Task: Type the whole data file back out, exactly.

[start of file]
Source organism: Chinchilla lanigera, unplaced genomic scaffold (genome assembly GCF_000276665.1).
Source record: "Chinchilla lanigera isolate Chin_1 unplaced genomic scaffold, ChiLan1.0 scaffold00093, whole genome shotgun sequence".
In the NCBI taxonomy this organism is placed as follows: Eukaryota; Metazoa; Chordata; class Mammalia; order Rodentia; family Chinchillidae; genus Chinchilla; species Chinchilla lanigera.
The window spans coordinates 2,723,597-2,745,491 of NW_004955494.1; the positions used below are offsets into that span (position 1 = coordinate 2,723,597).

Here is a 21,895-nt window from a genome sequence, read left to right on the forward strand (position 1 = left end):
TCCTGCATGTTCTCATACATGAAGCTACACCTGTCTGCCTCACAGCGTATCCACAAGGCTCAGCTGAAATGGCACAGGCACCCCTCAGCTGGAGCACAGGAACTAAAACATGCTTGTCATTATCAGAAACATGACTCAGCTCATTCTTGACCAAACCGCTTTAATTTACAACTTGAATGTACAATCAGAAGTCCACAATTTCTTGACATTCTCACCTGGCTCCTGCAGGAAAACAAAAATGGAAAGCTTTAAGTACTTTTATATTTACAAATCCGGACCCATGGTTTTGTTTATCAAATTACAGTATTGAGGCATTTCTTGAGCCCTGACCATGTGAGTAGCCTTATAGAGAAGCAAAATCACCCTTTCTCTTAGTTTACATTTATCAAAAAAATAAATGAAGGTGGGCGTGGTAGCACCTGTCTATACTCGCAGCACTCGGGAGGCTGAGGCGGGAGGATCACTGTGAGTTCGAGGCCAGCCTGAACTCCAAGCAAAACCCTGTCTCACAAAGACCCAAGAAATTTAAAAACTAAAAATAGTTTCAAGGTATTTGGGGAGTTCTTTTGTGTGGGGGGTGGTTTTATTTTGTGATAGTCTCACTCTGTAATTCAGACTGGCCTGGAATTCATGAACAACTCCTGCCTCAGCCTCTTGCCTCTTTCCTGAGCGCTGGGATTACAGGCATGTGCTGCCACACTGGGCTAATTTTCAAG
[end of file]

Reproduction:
Source organism: Chinchilla lanigera, unplaced genomic scaffold (genome assembly GCF_000276665.1).
Source record: "Chinchilla lanigera isolate Chin_1 unplaced genomic scaffold, ChiLan1.0 scaffold00093, whole genome shotgun sequence".
In the NCBI taxonomy this organism is placed as follows: Eukaryota; Metazoa; Chordata; class Mammalia; order Rodentia; family Chinchillidae; genus Chinchilla; species Chinchilla lanigera.
The window spans coordinates 2,723,597-2,745,491 of NW_004955494.1; the positions used below are offsets into that span (position 1 = coordinate 2,723,597).

Here is a 21,895-nt window from a genome sequence, read left to right on the forward strand (position 1 = left end):
TCCTGCATGTTCTCATACATGAAGCTACACCTGTCTGCCTCACAGCGTATCCACAAGGCTCAGCTGAAATGGCACAGGCACCCCTCAGCTGGAGCACAGGAACTAAAACATGCTTGTCATTATCAGAAACATGACTCAGCTCATTCTTGACCAAACCGCTTTAATTTACAACTTGAATGTACAATCAGAAGTCCACAATTTCTTGACATTCTCACCTGGCTCCTGCAGGAAAACAAAAATGGAAAGCTTTAAGTACTTTTATATTTACAAATCCGGACCCATGGTTTTGTTTATCAAATTACAGTATTGAGGCATTTCTTGAGCCCTGACCATGTGAGTAGCCTTATAGAGAAGCAAAATCACCCTTTCTCTTAGTTTACATTTATCAAAAAAATAAATGAAGGTGGGCGTGGTAGCACCTGTCTATACTCGCAGCACTCGGGAGGCTGAGGCGGGAGGATCACTGTGAGTTCGAGGCCAGCCTGAACTCCAAGCAAAACCCTGTCTCACAAAGACCCAAGAAATTTAAAAACTAAAAATAGTTTCAAGGTATTTGGGGAGTTCTTTTGTGTGGGGGGTGGTTTTATTTTGTGATAGTCTCACTCTGTAATTCAGACTGGCCTGGAATTCATGAACAACTCCTGCCTCAGCCTCTTGCCTCTTTCCTGAGCGCTGGGATTACAGGCATGTGCTGCCACACTGGGCTAATTTTCAAG